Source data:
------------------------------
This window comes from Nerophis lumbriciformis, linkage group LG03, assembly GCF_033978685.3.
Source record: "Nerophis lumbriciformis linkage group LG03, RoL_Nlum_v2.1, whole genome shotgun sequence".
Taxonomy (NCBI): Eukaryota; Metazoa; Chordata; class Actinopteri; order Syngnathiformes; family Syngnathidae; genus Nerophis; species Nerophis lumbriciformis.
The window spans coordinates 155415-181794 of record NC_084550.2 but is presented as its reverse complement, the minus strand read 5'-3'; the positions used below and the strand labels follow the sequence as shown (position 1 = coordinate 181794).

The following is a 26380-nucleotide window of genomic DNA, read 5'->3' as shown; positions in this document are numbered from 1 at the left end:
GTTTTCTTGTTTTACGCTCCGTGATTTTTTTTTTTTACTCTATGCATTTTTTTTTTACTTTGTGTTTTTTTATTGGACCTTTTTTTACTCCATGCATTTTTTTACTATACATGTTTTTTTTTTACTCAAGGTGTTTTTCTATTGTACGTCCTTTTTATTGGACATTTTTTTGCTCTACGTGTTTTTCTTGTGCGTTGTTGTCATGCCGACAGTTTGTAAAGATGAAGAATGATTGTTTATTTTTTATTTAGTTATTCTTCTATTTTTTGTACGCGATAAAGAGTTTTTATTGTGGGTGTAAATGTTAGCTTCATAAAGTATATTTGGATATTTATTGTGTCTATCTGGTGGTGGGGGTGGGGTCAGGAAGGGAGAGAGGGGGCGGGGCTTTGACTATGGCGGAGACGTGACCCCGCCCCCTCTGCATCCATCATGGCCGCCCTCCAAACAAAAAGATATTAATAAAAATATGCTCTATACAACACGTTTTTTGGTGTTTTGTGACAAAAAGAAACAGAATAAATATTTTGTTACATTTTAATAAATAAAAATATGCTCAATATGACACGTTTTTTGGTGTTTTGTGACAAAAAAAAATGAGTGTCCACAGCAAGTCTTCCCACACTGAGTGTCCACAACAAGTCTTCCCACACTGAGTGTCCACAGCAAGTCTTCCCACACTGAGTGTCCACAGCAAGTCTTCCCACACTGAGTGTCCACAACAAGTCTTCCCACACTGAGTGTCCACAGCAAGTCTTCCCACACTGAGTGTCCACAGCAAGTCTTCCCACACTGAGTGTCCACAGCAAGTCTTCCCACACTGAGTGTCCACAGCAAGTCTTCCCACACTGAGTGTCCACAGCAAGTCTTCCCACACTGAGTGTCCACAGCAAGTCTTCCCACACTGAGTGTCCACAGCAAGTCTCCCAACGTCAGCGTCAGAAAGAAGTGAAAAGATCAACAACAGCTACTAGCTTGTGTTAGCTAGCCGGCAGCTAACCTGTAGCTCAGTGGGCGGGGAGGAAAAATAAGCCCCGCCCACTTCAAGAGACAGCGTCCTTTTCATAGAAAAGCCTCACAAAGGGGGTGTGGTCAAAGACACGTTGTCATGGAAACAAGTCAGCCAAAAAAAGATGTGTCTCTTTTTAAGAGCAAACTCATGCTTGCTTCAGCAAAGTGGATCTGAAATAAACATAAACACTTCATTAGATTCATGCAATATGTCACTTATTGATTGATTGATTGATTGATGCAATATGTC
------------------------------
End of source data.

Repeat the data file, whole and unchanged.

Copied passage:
This window comes from Nerophis lumbriciformis, linkage group LG03, assembly GCF_033978685.3.
Source record: "Nerophis lumbriciformis linkage group LG03, RoL_Nlum_v2.1, whole genome shotgun sequence".
Taxonomy (NCBI): Eukaryota; Metazoa; Chordata; class Actinopteri; order Syngnathiformes; family Syngnathidae; genus Nerophis; species Nerophis lumbriciformis.
The window spans coordinates 155415-181794 of record NC_084550.2 but is presented as its reverse complement, the minus strand read 5'-3'; the positions used below and the strand labels follow the sequence as shown (position 1 = coordinate 181794).

The following is a 26380-nucleotide window of genomic DNA, read 5'->3' as shown; positions in this document are numbered from 1 at the left end:
GTTTTCTTGTTTTACGCTCCGTGATTTTTTTTTTTTACTCTATGCATTTTTTTTTTACTTTGTGTTTTTTTATTGGACCTTTTTTTACTCCATGCATTTTTTTACTATACATGTTTTTTTTTTACTCAAGGTGTTTTTCTATTGTACGTCCTTTTTATTGGACATTTTTTTGCTCTACGTGTTTTTCTTGTGCGTTGTTGTCATGCCGACAGTTTGTAAAGATGAAGAATGATTGTTTATTTTTTATTTAGTTATTCTTCTATTTTTTGTACGCGATAAAGAGTTTTTATTGTGGGTGTAAATGTTAGCTTCATAAAGTATATTTGGATATTTATTGTGTCTATCTGGTGGTGGGGGTGGGGTCAGGAAGGGAGAGAGGGGGCGGGGCTTTGACTATGGCGGAGACGTGACCCCGCCCCCTCTGCATCCATCATGGCCGCCCTCCAAACAAAAAGATATTAATAAAAATATGCTCTATACAACACGTTTTTTGGTGTTTTGTGACAAAAAGAAACAGAATAAATATTTTGTTACATTTTAATAAATAAAAATATGCTCAATATGACACGTTTTTTGGTGTTTTGTGACAAAAAAAAATGAGTGTCCACAGCAAGTCTTCCCACACTGAGTGTCCACAACAAGTCTTCCCACACTGAGTGTCCACAGCAAGTCTTCCCACACTGAGTGTCCACAGCAAGTCTTCCCACACTGAGTGTCCACAACAAGTCTTCCCACACTGAGTGTCCACAGCAAGTCTTCCCACACTGAGTGTCCACAGCAAGTCTTCCCACACTGAGTGTCCACAGCAAGTCTTCCCACACTGAGTGTCCACAGCAAGTCTTCCCACACTGAGTGTCCACAGCAAGTCTTCCCACACTGAGTGTCCACAGCAAGTCTTCCCACACTGAGTGTCCACAGCAAGTCTCCCAACGTCAGCGTCAGAAAGAAGTGAAAAGATCAACAACAGCTACTAGCTTGTGTTAGCTAGCCGGCAGCTAACCTGTAGCTCAGTGGGCGGGGAGGAAAAATAAGCCCCGCCCACTTCAAGAGACAGCGTCCTTTTCATAGAAAAGCCTCACAAAGGGGGTGTGGTCAAAGACACGTTGTCATGGAAACAAGTCAGCCAAAAAAAGATGTGTCTCTTTTTAAGAGCAAACTCATGCTTGCTTCAGCAAAGTGGATCTGAAATAAACATAAACACTTCATTAGATTCATGCAATATGTCACTTATTGATTGATTGATTGATTGATGCAATATGTC